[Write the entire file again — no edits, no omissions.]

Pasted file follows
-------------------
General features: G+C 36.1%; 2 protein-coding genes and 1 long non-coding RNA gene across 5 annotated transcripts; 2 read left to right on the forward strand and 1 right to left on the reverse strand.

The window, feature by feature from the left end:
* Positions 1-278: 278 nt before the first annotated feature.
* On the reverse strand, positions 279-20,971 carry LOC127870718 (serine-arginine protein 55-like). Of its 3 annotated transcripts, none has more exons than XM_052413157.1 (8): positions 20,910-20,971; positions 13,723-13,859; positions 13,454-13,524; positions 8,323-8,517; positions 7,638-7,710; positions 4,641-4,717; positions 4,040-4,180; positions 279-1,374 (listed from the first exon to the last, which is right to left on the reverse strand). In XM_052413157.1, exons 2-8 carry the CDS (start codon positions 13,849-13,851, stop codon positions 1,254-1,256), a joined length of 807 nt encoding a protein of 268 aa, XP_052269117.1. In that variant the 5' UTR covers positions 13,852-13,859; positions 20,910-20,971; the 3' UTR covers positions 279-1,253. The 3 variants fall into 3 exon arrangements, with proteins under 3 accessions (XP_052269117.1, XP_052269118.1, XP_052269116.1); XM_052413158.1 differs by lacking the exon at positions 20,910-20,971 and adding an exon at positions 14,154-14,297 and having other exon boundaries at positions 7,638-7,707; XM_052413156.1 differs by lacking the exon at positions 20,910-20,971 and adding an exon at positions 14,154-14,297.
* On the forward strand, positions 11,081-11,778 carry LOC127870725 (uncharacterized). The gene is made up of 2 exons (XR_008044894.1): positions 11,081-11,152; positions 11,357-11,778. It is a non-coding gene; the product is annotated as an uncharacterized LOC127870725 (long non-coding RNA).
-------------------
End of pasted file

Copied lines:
General features: G+C 36.1%; 2 protein-coding genes and 1 long non-coding RNA gene across 5 annotated transcripts; 2 read left to right on the forward strand and 1 right to left on the reverse strand.

The window, feature by feature from the left end:
* Positions 1-278: 278 nt before the first annotated feature.
* On the reverse strand, positions 279-20,971 carry LOC127870718 (serine-arginine protein 55-like). Of its 3 annotated transcripts, none has more exons than XM_052413157.1 (8): positions 20,910-20,971; positions 13,723-13,859; positions 13,454-13,524; positions 8,323-8,517; positions 7,638-7,710; positions 4,641-4,717; positions 4,040-4,180; positions 279-1,374 (listed from the first exon to the last, which is right to left on the reverse strand). In XM_052413157.1, exons 2-8 carry the CDS (start codon positions 13,849-13,851, stop codon positions 1,254-1,256), a joined length of 807 nt encoding a protein of 268 aa, XP_052269117.1. In that variant the 5' UTR covers positions 13,852-13,859; positions 20,910-20,971; the 3' UTR covers positions 279-1,253. The 3 variants fall into 3 exon arrangements, with proteins under 3 accessions (XP_052269117.1, XP_052269118.1, XP_052269116.1); XM_052413158.1 differs by lacking the exon at positions 20,910-20,971 and adding an exon at positions 14,154-14,297 and having other exon boundaries at positions 7,638-7,707; XM_052413156.1 differs by lacking the exon at positions 20,910-20,971 and adding an exon at positions 14,154-14,297.
* On the forward strand, positions 11,081-11,778 carry LOC127870725 (uncharacterized). The gene is made up of 2 exons (XR_008044894.1): positions 11,081-11,152; positions 11,357-11,778. It is a non-coding gene; the product is annotated as an uncharacterized LOC127870725 (long non-coding RNA).